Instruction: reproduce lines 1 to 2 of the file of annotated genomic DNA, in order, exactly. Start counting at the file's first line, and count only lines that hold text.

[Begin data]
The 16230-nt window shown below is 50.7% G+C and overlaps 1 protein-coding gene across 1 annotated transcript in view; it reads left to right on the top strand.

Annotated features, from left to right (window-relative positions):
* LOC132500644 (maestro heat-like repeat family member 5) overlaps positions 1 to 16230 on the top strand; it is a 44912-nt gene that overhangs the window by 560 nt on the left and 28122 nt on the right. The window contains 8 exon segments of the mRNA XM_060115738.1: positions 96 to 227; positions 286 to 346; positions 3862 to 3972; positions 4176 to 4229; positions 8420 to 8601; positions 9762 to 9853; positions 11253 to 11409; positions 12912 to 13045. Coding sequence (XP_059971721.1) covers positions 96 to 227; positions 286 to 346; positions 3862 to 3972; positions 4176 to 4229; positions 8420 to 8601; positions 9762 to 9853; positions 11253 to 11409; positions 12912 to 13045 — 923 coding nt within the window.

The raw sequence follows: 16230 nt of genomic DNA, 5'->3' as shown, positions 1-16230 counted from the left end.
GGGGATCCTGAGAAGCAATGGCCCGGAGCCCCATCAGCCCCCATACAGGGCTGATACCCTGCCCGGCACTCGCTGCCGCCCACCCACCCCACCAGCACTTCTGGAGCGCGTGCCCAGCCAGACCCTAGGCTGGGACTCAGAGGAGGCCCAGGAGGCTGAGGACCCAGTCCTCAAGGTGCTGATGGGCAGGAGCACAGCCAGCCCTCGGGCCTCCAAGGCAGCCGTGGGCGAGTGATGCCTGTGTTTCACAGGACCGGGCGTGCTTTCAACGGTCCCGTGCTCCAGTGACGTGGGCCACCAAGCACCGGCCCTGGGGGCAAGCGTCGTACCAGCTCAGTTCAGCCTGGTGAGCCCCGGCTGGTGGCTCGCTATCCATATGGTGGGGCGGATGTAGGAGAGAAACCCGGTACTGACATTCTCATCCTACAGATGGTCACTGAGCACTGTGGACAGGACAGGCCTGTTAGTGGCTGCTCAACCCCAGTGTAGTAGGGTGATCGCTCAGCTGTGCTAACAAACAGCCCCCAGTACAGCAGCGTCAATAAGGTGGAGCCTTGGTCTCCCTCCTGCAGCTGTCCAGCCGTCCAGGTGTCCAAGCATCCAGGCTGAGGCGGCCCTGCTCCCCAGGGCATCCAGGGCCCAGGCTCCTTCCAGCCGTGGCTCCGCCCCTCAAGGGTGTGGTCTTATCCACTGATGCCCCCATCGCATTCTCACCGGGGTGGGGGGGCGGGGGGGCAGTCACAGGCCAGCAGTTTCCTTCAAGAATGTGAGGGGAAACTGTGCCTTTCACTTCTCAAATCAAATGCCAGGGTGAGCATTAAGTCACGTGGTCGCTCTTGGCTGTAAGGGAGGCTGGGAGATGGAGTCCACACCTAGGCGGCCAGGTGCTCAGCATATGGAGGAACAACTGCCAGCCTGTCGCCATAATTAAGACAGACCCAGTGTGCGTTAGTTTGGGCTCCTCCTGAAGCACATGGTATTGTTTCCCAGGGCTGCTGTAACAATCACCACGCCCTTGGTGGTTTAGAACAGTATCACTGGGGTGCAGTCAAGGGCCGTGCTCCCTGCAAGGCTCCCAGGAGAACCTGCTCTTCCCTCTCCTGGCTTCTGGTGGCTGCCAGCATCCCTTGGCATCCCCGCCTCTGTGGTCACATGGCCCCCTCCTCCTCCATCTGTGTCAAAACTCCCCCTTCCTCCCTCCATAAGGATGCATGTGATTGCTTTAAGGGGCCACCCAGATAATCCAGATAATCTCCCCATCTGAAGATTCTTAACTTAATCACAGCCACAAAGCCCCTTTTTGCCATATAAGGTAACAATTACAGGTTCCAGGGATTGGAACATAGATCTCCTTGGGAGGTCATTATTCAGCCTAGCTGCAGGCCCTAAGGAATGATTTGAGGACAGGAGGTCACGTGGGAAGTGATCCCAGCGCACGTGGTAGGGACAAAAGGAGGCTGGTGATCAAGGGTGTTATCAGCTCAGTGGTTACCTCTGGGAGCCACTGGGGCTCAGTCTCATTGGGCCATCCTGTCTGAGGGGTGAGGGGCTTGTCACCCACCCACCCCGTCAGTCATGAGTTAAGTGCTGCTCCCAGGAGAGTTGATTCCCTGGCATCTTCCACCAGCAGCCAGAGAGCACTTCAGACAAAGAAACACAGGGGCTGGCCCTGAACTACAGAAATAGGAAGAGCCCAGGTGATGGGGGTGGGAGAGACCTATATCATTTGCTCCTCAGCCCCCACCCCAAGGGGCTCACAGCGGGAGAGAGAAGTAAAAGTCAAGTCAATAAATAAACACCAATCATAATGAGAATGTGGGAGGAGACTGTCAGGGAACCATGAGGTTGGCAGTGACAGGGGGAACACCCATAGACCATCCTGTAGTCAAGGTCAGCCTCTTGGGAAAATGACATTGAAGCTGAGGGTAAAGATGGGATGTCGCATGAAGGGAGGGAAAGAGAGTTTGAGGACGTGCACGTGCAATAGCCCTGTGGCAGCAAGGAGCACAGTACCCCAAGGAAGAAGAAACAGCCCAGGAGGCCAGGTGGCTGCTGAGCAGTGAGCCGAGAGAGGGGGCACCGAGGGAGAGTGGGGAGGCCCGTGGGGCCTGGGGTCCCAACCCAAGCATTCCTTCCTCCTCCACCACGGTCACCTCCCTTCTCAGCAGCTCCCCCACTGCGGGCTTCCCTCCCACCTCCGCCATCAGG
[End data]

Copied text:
The 16230-nt window shown below is 50.7% G+C and overlaps 1 protein-coding gene across 1 annotated transcript in view; it reads left to right on the top strand.

Annotated features, from left to right (window-relative positions):